Ikaros is a nuclear protein and key regulator of T lymphopoiesis. Ikaros deficiency in mice results in abnormal T cell development and, with 100% penetrance, T cell leukemogenesis. However, the mechanistic role of Ikaros in these events is not yet known. Another important protein in T cell development is Notch. Deregulation of Notch signaling, like deregulation of Ikaros function, leads not only to defects in T cell development but to leukemogenesis as well. Deregulation of Ikaros and Notch are hypothesized to cooperate in leukemogenesis due to a correlation between loss of Ikaros and constitutive activation of Notch in leukemia cells in mouse and man. Therefore, it is likely that these two pathways also function cooperatively during T cell development. We hypothesize that deregulation of Notch signaling pathways, which is observed in the absence of Ikaros, is a major contributing factor, not only to the leukemogenesis, but also to the T cell developmental defects observed in Ikaros null mice. Notch is a transmembrane protein that is cleaved upon recognition of its ligand, freeing the """"""""intracellular"""""""" domain (ICN), which travels to the nucleus. Here, ICN regulates transcription of Notch target genes through binding to and activation of the CSL transcription factor. CSL is believed to function as an active repressor of Notch target gene expression in the absence of ICN. We have demonstrated that in the absence of Ikaros, Notch target genes are de-repressed, suggesting that Ikaros is an obligate repressor of these genes. But how does Ikaros function in gene repression relative to CSL? And to what degree does de-repression of Notch target gene expression contribute to the T cell defects observed in Ikaros null mice? The studies described here will begin to address these questions using both ex vivo and in vivo approaches. In the first specific aim, we propose to utilize a combination of shRNA knockdown and biochemical approaches to define the role of Ikaros in regulation of the Notch target gene Hes1, with the ultimate goal of understanding the mechanism of CSL/Ikaros-mediated repression of Notch target genes in T cells. In the second specific aim, we propose to utilize conditional CSL knockout mice to determine the extent to which de-repression of Notch target genes underlies T cell developmental defects observed in Ikaros null mice. Taken together, these studies will provide a functional dissection of the interplay between CSL and Ikaros in gene repression, which, in turn, will illuminate a centrally important pathway in T cell development.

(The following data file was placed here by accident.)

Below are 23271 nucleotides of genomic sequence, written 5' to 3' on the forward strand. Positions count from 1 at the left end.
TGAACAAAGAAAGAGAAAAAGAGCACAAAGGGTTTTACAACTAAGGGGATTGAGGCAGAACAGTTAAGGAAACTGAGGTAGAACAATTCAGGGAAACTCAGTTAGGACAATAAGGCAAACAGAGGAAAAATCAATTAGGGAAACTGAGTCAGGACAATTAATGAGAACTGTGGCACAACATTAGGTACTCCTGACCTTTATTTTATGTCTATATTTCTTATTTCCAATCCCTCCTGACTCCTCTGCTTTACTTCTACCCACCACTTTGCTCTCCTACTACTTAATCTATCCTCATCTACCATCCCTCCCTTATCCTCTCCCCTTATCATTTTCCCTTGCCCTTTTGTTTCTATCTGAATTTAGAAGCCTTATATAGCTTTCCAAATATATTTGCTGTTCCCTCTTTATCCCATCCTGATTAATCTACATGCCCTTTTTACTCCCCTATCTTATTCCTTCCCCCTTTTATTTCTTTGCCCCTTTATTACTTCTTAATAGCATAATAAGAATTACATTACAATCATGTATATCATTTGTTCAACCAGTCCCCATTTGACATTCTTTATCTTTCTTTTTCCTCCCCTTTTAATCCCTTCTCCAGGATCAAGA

Public Health Relevance

Genetic abnormalities occurring within an immune cell during its development can lead to catastrophic disease, such as leukemia. Identifying genes that regulate development is one approach to understanding the disease process, which is the first step to designing more effective therapies. In the studies proposed here, we will investigate the interaction between two important developmental genes, Ikaros and Notch, both of which are mutated in human leukemia.

National Institute of Health (NIH)
National Institute of Allergy and Infectious Diseases (NIAID)
Exploratory/Developmental Grants (R21)
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Cellular and Molecular Immunology - A Study Section (CMIA)
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Prabhudas, Mercy R
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Northwestern University at Chicago
Schools of Medicine
United States
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